This is a brilliant idea by Mary Robinette Kowal to avoid anachronistic language in her period fiction:
One of the things that’s tricky about writing historical fiction like Shades of Milk and Honey is getting the vocabulary right. There are a lot of words which are obviously anachronisms but there others which aren’t. Short of looking up every word in a novel, there’s no way to really know if a seemingly innocuous word like “hello” exists yet.
So here’s my plan for Glamour in Glass.
I’ve created a list of all the words that are in the collected works of Jane Austen to use for my spellcheck dictionary. It will flag any word that she didn’t use and I can then look those up to see if it was in use in 1815. It also includes some of Miss Austen’s specific spellings like “shew” and “chuse.”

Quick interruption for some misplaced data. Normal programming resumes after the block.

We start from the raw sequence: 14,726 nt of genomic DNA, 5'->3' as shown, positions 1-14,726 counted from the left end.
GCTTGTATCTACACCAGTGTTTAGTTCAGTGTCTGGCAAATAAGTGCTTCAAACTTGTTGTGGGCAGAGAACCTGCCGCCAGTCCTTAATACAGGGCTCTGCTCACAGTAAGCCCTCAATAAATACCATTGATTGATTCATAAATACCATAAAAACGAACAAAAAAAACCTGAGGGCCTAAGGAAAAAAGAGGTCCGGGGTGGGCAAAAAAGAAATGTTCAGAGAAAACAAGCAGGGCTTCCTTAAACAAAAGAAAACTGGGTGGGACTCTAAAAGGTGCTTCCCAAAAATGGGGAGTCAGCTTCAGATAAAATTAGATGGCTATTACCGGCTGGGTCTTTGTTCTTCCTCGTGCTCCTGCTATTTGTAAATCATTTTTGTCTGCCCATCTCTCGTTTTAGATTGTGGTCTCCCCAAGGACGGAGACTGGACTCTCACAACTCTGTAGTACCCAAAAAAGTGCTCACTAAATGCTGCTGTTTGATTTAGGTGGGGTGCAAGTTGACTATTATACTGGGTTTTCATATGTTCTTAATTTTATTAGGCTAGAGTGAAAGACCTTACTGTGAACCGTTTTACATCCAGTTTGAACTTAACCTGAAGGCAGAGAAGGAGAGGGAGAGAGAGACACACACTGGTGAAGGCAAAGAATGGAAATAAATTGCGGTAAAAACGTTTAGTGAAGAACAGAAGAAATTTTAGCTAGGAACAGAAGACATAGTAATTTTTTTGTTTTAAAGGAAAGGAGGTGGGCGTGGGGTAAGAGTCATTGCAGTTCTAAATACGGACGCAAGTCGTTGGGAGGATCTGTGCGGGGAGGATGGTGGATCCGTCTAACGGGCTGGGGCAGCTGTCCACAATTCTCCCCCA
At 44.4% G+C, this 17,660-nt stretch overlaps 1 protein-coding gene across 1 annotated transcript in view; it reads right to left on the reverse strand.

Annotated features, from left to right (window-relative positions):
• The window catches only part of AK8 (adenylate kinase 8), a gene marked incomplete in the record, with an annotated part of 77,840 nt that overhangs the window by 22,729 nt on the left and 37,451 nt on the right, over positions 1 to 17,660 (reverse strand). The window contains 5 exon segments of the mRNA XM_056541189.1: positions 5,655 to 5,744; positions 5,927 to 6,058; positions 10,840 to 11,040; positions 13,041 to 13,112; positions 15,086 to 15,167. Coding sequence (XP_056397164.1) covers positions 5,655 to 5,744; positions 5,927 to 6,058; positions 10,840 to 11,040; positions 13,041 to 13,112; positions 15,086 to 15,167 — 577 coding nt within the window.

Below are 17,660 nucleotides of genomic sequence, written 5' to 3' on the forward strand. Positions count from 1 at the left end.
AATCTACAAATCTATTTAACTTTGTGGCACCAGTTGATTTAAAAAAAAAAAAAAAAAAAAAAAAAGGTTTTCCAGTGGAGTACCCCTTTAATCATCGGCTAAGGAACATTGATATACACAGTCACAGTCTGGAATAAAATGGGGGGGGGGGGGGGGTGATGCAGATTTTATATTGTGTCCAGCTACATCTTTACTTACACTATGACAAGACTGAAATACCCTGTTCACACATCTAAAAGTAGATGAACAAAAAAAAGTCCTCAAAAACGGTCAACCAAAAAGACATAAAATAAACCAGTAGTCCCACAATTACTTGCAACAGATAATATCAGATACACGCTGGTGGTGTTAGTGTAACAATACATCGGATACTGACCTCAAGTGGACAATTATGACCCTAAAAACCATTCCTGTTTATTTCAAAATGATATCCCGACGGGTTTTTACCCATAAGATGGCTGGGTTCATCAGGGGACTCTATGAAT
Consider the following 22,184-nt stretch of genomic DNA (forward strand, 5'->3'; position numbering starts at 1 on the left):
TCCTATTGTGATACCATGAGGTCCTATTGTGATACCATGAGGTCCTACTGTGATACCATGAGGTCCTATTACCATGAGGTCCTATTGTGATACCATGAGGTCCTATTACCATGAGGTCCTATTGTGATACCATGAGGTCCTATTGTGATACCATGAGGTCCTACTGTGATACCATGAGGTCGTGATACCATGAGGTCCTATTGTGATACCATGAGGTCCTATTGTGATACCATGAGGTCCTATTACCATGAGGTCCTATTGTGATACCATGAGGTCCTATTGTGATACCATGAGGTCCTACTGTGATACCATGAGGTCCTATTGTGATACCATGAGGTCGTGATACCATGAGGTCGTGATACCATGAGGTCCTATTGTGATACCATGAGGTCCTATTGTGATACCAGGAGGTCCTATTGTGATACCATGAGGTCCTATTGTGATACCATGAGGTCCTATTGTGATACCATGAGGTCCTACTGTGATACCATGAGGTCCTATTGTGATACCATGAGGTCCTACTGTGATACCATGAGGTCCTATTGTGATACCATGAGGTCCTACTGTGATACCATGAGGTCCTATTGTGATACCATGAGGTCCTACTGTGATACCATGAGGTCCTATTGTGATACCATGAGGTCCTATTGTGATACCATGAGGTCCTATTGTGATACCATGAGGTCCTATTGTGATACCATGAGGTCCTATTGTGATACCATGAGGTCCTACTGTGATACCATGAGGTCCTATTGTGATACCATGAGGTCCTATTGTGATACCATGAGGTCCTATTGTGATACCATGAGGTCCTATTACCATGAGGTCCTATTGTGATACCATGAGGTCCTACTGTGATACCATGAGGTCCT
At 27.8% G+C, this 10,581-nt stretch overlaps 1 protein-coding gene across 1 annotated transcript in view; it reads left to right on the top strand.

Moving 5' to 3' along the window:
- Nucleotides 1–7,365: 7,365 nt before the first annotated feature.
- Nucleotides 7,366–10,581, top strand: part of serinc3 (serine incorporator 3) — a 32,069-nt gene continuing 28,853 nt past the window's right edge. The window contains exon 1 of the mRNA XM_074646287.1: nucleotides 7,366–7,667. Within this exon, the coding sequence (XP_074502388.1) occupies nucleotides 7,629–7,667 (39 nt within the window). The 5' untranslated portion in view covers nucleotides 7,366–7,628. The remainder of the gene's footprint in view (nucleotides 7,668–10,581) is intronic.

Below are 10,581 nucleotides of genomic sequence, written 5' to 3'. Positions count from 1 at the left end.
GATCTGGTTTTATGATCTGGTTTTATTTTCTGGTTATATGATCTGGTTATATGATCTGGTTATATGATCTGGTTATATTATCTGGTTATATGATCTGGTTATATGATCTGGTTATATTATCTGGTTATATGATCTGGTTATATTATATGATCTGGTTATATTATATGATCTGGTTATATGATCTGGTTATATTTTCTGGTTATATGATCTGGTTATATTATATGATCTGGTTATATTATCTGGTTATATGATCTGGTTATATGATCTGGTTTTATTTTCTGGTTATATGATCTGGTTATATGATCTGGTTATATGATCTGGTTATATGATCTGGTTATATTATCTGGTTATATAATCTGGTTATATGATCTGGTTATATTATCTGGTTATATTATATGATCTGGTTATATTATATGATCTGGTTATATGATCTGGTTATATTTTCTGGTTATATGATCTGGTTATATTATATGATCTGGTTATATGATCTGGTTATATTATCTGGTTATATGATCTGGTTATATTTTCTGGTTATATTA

It won’t be perfect. For instance it won’t flag words whose meanings have changed, like “check” or “staid” but it will be an improvement.
This really is fantastic, and would avoid some of those tiny anacrhonisms that make you, the author, look like someone who hasn’t done their research when in reality you’ve done 10 hrs research, not the 10.5 hrs required to avoid that tiny mistake.
For the curious, there are 14,793 words on the list.
Read more about it here: http://www.maryrobinettekowal.com/journal/the-jane-austen-word-list/